Filled with roughly ten chairs, the CREA theatre transformed into an intimate setting. The candles, carpet and lighting all add to the cosy ambiance of the evening filled with spoken word. Here is what you missed!
The doors close and with it comes silence. Of the ten people originally participating in the spoken word course, only two remain. Why that is the case is not clear, but here we are, an eager audience and two speakers. But they do not get the floor just yet. First, the instructor explains how the CREA course works. He is so excited that the anticipation of the audience increases. I can feel myself growing almost impatient. But then finally, the first speaker gets the floor.
She stands, with a straightened back and determination in her eyes. We are thrown into a story from the perspective of a pen. While interesting, the true gem is her second piece, where she gets personal, looks me straight in the eye and says: “when I was young my dad put my hand on his dick.” I feel uncomfortable, but that is the point. Unmet bravery, followed by applause.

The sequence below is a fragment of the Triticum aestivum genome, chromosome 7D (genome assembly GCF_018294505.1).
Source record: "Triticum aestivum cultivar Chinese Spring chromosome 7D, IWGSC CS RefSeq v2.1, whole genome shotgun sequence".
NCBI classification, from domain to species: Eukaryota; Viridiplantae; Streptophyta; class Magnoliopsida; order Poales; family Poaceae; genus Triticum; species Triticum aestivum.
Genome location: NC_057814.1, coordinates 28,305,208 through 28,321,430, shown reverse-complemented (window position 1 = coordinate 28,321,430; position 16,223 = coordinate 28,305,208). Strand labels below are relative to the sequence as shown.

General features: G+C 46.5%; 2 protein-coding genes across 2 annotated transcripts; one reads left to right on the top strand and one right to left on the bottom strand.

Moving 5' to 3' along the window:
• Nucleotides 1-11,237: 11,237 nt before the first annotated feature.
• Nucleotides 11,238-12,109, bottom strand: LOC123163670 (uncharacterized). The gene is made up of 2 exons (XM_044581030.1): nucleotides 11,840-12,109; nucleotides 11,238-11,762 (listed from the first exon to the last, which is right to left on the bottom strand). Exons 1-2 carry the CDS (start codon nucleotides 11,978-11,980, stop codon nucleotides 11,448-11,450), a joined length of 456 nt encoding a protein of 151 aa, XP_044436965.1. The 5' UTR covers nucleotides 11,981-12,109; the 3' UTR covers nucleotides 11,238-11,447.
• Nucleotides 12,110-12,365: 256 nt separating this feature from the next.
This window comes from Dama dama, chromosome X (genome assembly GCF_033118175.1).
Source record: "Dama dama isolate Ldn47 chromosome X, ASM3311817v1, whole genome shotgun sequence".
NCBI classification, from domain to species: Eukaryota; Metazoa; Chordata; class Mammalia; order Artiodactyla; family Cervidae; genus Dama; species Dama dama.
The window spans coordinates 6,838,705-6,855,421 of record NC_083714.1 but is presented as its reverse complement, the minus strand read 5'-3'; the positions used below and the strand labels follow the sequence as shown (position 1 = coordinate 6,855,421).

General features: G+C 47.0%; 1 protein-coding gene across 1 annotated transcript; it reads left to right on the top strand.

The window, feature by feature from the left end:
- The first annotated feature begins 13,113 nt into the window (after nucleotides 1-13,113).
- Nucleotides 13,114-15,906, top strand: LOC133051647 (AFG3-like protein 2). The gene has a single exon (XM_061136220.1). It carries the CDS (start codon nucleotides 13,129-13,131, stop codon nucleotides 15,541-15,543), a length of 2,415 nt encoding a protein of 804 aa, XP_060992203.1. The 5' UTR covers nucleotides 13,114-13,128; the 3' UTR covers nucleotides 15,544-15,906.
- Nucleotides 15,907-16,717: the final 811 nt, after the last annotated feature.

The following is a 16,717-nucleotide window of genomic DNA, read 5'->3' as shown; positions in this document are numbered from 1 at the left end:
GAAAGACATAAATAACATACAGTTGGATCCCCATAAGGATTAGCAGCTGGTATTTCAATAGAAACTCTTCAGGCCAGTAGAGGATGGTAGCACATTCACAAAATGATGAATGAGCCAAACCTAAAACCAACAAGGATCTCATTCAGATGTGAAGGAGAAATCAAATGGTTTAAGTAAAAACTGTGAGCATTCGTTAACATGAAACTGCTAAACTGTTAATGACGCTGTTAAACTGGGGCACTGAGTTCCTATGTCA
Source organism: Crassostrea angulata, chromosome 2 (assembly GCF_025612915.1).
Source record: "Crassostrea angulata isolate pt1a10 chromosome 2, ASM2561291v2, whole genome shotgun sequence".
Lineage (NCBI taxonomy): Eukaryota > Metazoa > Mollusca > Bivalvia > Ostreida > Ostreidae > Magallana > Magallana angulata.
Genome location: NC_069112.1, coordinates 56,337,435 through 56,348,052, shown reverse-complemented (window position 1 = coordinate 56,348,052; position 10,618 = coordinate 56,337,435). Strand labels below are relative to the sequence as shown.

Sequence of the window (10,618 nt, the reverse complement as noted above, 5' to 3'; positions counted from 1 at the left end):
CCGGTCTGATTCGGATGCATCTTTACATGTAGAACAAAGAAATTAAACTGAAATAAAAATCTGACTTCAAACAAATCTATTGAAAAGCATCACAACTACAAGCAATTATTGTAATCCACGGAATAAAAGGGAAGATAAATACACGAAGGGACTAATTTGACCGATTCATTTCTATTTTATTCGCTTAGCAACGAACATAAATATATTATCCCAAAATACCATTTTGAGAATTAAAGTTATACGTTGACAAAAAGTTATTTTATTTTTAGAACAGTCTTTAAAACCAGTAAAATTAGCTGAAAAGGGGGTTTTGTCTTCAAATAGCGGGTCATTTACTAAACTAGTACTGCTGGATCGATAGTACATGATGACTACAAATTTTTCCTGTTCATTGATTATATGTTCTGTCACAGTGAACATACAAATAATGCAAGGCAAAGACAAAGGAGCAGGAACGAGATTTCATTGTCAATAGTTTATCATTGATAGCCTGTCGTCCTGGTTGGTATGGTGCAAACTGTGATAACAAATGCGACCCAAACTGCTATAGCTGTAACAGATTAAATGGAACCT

A soothing and warm voice fills the room next. That spoken word consist of many different versions becomes increasingly clear: the second speaker switches from rap to slow verses. His flow is interrupted by a child’s voice. It would be annoying; would it not be the speaker’s own child. He reassures his kid and then says that this text is also about him, which does nothing but warm the audience’s heart. We are remined of children’s innocence, while a deeply political piece about discrimination follows.
Some awkward rhymes, but mostly touching stories leave me silent as I walk back into the busy café. A warm and intimate night has reminded me of the beauty of language and listening.